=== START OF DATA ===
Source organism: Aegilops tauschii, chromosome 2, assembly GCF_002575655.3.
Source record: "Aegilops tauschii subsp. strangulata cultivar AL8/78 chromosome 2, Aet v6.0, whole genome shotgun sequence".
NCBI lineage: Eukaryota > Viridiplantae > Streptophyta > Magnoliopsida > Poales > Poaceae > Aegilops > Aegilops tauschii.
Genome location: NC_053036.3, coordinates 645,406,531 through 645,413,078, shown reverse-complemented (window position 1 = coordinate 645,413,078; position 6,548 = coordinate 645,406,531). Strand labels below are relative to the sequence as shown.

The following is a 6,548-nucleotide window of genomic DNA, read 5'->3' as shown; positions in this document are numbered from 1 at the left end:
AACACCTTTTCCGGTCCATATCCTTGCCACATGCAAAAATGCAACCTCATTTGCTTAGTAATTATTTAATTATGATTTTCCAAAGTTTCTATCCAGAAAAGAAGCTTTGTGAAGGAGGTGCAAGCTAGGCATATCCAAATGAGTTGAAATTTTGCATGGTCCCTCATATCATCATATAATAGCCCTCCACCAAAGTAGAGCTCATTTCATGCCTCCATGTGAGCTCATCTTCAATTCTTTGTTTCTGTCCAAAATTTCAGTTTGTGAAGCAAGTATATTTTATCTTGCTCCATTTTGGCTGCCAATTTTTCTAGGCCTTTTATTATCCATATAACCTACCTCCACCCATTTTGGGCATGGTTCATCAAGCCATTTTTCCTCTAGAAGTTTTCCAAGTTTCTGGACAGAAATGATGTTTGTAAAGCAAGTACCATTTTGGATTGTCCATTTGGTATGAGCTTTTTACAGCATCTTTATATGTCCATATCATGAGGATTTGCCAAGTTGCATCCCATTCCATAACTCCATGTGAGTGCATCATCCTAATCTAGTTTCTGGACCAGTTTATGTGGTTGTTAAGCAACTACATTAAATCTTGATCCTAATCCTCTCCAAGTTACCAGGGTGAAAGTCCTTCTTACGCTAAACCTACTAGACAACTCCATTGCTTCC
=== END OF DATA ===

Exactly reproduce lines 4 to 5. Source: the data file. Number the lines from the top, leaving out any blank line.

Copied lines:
Genome location: NC_053036.3, coordinates 645,406,531 through 645,413,078, shown reverse-complemented (window position 1 = coordinate 645,413,078; position 6,548 = coordinate 645,406,531). Strand labels below are relative to the sequence as shown.

The following is a 6,548-nucleotide window of genomic DNA, read 5'->3' as shown; positions in this document are numbered from 1 at the left end: